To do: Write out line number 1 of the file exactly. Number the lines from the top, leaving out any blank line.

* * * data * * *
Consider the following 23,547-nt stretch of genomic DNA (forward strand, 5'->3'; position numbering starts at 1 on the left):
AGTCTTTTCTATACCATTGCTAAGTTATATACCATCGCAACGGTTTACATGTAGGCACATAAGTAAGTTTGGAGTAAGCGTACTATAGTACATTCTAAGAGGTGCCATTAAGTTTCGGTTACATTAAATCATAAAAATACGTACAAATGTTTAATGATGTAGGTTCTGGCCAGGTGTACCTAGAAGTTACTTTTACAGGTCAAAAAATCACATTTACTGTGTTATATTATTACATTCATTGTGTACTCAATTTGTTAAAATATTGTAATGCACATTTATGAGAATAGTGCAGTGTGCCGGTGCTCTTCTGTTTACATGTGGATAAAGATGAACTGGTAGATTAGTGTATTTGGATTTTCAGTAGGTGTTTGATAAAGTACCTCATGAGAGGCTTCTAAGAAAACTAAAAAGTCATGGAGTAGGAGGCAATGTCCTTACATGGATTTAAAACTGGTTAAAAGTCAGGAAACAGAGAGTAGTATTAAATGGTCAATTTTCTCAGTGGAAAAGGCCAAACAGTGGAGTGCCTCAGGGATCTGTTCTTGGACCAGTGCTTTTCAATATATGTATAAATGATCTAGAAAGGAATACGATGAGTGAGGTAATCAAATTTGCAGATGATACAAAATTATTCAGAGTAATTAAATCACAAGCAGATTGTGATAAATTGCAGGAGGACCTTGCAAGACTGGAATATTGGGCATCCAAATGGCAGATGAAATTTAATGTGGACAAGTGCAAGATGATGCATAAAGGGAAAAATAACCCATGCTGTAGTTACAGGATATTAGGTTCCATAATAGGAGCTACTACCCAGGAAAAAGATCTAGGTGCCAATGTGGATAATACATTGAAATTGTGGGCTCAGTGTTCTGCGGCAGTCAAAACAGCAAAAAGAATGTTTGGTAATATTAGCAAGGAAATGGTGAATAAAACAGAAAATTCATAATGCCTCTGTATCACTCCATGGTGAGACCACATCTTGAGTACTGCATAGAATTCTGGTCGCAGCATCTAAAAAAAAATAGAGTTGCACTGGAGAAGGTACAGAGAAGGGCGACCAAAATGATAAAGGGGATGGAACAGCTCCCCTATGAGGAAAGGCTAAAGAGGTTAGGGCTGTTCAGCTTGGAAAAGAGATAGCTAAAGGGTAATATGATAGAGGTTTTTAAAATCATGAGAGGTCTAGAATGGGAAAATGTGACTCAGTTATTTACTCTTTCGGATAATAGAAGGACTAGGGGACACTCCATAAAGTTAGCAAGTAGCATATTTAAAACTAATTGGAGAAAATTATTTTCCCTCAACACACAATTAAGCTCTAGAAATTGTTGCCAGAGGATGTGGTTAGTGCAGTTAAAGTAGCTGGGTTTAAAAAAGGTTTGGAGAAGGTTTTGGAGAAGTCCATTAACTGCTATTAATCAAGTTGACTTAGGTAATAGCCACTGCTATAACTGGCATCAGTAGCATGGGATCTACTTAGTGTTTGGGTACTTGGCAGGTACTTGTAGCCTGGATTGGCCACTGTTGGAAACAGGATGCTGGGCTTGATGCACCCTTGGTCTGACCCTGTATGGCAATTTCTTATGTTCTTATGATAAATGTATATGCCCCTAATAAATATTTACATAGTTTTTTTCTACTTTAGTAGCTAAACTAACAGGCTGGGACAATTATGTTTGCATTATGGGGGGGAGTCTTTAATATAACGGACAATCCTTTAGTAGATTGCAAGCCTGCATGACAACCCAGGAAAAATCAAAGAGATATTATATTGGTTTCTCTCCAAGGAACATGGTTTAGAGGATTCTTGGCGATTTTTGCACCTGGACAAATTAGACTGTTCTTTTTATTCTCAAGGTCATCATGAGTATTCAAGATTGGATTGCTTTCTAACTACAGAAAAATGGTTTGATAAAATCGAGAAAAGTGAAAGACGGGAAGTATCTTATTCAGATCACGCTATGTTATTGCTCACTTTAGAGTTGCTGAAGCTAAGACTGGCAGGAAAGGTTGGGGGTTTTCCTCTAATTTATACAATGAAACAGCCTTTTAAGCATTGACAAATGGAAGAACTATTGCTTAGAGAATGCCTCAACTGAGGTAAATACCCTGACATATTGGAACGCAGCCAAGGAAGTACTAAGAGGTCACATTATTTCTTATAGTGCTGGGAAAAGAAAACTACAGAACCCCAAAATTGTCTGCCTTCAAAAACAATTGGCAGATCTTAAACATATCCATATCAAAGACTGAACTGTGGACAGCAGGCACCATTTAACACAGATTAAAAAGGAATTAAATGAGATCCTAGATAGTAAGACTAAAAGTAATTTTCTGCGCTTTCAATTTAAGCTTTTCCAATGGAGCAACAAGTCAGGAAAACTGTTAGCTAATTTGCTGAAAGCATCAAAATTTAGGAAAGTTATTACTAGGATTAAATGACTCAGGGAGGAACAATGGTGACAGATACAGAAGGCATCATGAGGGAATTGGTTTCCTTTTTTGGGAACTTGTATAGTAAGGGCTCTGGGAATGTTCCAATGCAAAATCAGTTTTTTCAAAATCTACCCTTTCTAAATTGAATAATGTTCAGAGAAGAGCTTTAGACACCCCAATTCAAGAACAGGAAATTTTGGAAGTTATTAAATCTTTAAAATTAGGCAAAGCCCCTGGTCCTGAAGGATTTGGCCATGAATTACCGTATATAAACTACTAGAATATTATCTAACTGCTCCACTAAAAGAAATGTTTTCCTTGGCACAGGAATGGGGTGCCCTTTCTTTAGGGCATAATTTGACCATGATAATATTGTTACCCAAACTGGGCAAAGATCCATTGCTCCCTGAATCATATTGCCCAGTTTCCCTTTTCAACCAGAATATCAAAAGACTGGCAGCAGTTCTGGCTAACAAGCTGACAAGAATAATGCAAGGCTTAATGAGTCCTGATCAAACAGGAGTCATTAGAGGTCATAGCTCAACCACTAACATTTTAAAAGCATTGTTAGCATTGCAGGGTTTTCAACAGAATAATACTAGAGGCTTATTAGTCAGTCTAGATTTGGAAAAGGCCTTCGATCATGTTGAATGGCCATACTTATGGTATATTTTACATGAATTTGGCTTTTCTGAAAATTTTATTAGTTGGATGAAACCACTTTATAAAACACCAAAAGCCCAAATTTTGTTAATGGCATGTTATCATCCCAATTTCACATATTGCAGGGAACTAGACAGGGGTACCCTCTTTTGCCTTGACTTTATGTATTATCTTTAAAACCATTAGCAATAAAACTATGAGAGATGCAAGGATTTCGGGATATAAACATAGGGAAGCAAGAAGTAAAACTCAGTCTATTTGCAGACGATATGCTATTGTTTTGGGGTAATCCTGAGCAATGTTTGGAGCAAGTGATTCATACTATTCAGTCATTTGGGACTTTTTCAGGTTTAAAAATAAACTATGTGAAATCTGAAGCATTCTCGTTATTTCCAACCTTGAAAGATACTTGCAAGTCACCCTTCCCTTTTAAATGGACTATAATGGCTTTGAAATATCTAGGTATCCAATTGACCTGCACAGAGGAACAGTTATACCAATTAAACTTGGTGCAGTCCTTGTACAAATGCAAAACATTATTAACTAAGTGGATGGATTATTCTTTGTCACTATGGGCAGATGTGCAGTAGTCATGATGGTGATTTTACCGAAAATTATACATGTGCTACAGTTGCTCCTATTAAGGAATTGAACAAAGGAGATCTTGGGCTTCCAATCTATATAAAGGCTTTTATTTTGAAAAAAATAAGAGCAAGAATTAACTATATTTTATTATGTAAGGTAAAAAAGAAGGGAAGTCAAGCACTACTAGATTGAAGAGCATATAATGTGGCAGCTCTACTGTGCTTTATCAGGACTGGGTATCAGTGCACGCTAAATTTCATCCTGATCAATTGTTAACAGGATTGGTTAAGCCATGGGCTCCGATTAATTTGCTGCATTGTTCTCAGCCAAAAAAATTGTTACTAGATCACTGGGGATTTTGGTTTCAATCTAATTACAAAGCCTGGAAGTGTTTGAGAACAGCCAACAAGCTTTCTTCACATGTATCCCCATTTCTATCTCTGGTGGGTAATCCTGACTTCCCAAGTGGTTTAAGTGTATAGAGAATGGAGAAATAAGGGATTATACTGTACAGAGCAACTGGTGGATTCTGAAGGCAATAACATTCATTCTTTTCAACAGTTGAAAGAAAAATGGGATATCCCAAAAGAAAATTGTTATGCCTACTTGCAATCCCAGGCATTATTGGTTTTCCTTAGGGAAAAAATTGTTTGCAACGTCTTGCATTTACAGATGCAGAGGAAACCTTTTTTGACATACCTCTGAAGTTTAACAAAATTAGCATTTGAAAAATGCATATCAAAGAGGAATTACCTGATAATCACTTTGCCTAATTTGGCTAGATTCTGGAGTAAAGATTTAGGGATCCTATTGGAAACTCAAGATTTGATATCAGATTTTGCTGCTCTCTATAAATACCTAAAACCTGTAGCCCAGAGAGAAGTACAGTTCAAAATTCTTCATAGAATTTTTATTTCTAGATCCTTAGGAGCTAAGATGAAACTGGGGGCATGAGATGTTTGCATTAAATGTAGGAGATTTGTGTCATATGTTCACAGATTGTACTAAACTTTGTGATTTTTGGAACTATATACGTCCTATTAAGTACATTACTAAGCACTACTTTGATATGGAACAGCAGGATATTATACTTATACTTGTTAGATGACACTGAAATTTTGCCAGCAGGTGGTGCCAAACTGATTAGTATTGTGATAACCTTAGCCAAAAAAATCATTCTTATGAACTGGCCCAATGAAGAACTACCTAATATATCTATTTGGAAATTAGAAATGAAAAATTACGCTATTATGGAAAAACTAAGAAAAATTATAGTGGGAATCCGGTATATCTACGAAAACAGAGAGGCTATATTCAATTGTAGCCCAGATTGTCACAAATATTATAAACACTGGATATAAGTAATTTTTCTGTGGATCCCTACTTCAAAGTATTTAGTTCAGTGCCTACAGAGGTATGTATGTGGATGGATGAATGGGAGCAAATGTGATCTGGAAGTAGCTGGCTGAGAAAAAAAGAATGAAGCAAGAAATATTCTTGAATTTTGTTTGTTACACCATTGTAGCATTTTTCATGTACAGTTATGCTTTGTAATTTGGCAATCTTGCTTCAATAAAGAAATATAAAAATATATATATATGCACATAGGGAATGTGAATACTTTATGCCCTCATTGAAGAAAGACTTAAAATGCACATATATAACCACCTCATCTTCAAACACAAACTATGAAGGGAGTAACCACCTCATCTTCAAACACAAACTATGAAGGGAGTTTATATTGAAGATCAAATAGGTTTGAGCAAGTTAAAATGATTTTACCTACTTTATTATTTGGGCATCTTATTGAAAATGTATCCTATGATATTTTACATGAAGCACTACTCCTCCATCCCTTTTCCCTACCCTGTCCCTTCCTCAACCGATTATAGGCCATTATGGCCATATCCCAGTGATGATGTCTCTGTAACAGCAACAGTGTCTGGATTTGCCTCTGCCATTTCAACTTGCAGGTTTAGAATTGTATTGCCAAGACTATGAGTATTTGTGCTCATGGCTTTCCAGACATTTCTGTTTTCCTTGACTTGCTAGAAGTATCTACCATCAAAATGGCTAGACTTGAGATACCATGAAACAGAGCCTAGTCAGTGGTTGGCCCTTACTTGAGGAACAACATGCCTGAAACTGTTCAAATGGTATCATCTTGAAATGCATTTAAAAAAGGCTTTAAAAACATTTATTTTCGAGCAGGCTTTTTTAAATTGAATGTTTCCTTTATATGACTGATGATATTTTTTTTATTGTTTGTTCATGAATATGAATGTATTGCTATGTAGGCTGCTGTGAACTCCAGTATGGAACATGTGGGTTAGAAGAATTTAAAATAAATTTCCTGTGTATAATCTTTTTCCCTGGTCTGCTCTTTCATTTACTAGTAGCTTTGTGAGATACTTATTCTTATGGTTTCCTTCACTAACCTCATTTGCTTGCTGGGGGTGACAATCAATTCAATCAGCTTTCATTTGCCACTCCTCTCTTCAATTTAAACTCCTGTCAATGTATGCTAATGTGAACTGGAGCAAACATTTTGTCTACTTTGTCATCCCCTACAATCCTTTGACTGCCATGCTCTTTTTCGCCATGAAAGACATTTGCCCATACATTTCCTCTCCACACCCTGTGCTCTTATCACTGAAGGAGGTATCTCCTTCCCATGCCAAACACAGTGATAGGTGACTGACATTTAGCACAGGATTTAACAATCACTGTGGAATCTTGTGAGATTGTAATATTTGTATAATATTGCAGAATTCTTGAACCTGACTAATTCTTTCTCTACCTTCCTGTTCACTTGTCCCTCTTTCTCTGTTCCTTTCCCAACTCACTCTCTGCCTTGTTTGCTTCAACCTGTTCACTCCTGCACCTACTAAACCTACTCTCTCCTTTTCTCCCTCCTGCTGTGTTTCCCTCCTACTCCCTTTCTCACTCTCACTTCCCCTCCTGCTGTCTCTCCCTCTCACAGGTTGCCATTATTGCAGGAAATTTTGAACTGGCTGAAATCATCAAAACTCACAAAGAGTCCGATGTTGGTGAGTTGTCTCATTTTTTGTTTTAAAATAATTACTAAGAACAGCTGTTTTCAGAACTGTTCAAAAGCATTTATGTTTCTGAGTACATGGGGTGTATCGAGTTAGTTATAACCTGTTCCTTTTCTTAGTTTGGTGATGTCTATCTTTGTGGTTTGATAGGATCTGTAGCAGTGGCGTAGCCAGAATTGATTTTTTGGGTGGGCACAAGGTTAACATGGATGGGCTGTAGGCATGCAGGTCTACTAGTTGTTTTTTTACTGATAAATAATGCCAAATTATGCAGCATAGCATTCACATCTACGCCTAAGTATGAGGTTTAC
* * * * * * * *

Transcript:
Consider the following 23,547-nt stretch of genomic DNA (forward strand, 5'->3'; position numbering starts at 1 on the left):